Artificial Horizons.

As a pilot I don’t have much success in flying flight simulators like X-Plane 11 or Microsoft Flight Simulator 2020. The software is amazing; today’s technology provides a level of realism at a price we would barely even imagine a dozen years ago. Nevertheless, I’ve found the experience to be less than ideal.

With the pandemic all the rage and me not being able to get up and fly as often as I’d like, I finally decided to invest some money into a decent flight simulator setup and take to the virtual skies. I bought Chris’ old Alienware desktop gaming PC with lots of upgraded components, finally got my hands on a set of USB rudder pedals and a yoke and throttle quadrant and downloaded the dozens of gigs of data from Microsoft to get the software installed.

I’m having fun with the setup.

I’m not a fan of carrying out various functions (deploying flaps, retracting gear, etc) via keyboard commands, so I’m going to add more switches and buttons and baubles to the setup, but for now I’m able to take off from any airport in the world all via computer.

I chose my dad’s old home airport as the runway to depart from on the sim. The data for this private airstrip is a little off, it has the runways listed as 18 and 36, when in reality they are 16 and 34, but otherwise the landmarks and topography and the like are all very accurate. As a certificated private pilot I’ve never flown an airplane out of dad’s airport (I’ve always been along for the ride) but I felt a certain amount of excitement when I flew the sim computer out of the strip for the first time. It made me appreciate the amount of skill my dad and his fellow pilots based at that airport had. With a gravel bed at one end, and trees and power lines at the other, you have to be on your game trying to get in or out of the small field in Upstate New York.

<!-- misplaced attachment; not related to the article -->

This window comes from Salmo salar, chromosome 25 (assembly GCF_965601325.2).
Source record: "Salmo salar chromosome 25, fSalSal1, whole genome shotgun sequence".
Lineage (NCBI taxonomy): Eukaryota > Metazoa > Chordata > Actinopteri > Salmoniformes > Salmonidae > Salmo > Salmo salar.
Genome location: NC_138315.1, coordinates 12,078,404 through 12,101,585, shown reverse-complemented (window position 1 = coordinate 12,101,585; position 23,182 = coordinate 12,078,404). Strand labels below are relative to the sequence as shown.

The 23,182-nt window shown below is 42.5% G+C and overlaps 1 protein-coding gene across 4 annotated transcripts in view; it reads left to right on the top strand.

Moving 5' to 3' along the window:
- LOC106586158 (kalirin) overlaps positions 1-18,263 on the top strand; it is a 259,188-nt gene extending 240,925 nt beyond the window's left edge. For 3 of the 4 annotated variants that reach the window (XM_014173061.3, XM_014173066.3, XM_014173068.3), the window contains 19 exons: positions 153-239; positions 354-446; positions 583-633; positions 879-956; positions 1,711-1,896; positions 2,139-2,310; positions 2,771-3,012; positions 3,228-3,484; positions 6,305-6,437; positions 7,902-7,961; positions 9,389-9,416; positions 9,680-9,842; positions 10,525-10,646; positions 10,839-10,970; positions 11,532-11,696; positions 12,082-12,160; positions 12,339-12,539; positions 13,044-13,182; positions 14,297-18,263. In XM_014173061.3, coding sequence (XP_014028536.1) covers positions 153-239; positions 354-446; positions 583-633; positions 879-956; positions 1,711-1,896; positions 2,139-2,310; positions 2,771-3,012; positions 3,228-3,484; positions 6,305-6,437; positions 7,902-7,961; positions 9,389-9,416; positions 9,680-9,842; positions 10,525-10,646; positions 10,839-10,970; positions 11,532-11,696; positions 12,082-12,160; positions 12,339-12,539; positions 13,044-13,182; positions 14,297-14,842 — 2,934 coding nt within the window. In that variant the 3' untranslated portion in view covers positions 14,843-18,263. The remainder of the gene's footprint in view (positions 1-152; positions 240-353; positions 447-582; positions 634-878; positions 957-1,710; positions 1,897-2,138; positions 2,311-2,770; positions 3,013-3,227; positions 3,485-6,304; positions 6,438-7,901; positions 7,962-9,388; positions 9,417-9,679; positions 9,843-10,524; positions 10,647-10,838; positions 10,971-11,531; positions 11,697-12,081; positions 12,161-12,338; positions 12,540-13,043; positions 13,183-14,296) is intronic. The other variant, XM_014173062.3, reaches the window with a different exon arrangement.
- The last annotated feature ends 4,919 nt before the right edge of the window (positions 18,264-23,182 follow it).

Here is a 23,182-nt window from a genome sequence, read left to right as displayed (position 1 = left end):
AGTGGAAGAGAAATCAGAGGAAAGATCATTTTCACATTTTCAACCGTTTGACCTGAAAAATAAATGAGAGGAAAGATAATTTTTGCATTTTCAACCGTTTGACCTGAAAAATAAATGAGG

I’m looking forward to giving it another simulated try this weekend.